Table of Contents

Table of Contents

Tutorial Task 1.4 - Power and Free Systems

Task 1.4 - Power and Free Systems

Task Overview

In this tutorial task, you'll convert the simulation model into a power and free conveyor system. Power and free conveyor systems typically use a series of overhead trolleys that are propelled by dogs that continually move through the conveyor system. They are ideal for moving any type of load over large distances, differing elevation levels, and complex paths.

In this task, you'll learn how to make your conveyor system look and function more like a power and free system. When you're finished, your final simulation model should look similar to the following image:

Cautions About Simulating Power and Free Systems

The simulation you build in this lesson will not explicitly simulate the carriers in a power and free system. Carriers are the objects that latch onto the dogs of the power and free chain. Usually there are a fixed number of carriers in a system, and they loop around within it. The items that need to be moved in the system are loaded onto available carriers, which then take them to their desired destination.

Admittedly, not simulating the carriers in a power and free system can be justifiably considered a critical oversimplification. Varying the total number of carriers in a system, and their proper distribution, can have huge impacts on overall throughput. However, since the purpose of this tutorial is just to learn how to use FlexSim's power and free features, carriers will be left out. This simulation model will assume that carriers are available to pick up items when they are needed.

In FlexSim, enabling power and free operation for a given conveyor or conveyors essentially causes them to enforce fixed interval movement. This means that items will only move at points on the conveyor where simulated dogs are located. If you want to simulate carriers, simply make the items that are moved directly into the conveyor system be the carriers. Create a fixed number that enter when the simulation starts, and then loop them around the system. Then move other items (the "loads") into and out of those carriers at various points in the system, simulating the actual movement of value-added material through the system.

Step 1 Update the 3D Model

Power and free conveyor systems usually suspend large items from the underside of the conveyor. For that reason, you'll raise the height of the entire conveyor system in this step. You'll also remove the merge controller and add the conveyor motor object to the model. One of the advantages of power and free conveyor systems is they can usually be controlled with a single motor, so this single motor will power all the conveyors.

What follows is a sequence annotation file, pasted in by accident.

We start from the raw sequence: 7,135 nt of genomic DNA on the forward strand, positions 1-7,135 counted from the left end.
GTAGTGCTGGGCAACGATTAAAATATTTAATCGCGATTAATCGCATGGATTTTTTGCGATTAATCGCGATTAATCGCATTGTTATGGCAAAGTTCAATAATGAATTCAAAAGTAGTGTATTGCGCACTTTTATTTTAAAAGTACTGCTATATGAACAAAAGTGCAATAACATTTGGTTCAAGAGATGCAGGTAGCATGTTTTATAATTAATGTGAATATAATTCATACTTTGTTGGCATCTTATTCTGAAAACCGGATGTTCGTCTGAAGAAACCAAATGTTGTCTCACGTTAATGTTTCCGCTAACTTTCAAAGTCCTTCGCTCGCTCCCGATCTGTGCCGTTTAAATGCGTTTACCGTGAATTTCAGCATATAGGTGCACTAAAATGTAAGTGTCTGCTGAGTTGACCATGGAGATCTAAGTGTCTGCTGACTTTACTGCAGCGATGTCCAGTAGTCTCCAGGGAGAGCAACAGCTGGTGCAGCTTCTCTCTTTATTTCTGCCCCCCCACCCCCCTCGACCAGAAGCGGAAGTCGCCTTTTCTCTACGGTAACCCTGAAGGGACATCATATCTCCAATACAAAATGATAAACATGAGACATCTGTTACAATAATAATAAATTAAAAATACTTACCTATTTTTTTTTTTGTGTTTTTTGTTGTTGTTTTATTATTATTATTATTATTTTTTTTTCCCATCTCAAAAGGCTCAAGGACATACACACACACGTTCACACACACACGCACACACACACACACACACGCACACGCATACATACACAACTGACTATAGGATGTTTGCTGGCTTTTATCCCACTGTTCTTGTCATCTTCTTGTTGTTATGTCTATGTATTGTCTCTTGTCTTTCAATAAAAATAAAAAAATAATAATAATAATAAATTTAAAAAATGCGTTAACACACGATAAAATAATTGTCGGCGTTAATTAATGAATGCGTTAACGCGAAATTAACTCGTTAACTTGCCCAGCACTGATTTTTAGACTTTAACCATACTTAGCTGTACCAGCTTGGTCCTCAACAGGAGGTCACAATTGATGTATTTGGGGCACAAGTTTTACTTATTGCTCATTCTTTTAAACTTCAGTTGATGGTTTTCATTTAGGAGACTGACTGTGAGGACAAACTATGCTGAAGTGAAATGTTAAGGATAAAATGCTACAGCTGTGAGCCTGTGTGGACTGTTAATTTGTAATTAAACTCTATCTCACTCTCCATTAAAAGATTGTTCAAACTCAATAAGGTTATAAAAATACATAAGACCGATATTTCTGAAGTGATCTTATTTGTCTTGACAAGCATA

To make these changes to the 3D model:

  1. In the Toolbox, under the Process Flow group, right-click the Gap-Optimizing Merge Controller process flow to open a menu. Select Delete to delete the process flow.
  2. In the 3D model, delete the following objects:
    • The merge controller
    • The gapping conveyor
    • The join conveyor that connected the merging conveyor to the gapping conveyor
    • The decision point on the merging conveyor
  3. Add four Decision Points to the center of each slug-building conveyor.
  4. Click any conveyor to select it. In Quick Properties, change the Z property (which affects the height) to 2.00 for both the Start and End of the conveyor.
  5. Repeat the previous step for all the conveyors in the model.
  6. In the Library under Conveyors, drag a Motor to the model and place it anywhere.
  7. Create port connections (A-connects) from the Motor to every conveyor in the system, including the four curved conveyors.

When you're finished, your model should look approximately like the following image:

Step 2 Create a Global Decision Point Type

In this simulation model, you want to divert the flow items to a specific conveyor for painting. Each flow item will be painted a specific color based on its item type.

Since the conveyor already sends items to a specific conveyor based on the value of the type label, you don't need to program that logic. Instead, you'll set the decision points in the middle of each conveyor to delay the item for 10 simulation seconds. At the end of this time, the flow item will change color, representing its paint job.

  1. In the Toolbox, click the Add button to open a menu. Point to Conveyor System, then click Decision Point Type to open the Decision Point Type Properties.
  2. Rename this decision point type PaintStation in the top box.
  3. Next to the On Arrival box, click the Add button to open a menu. Point to Stop/Resume, then Stop Item and Delay.
  4. With the Stop Item and Delay picklist options open, in the Delay box type 10.
  5. In the Triggers group, click the Add button to open a menu. Select On Continue.
  6. Next to the On Continue box, click the Add button to open a menu. Point to Data, then Set Object Color.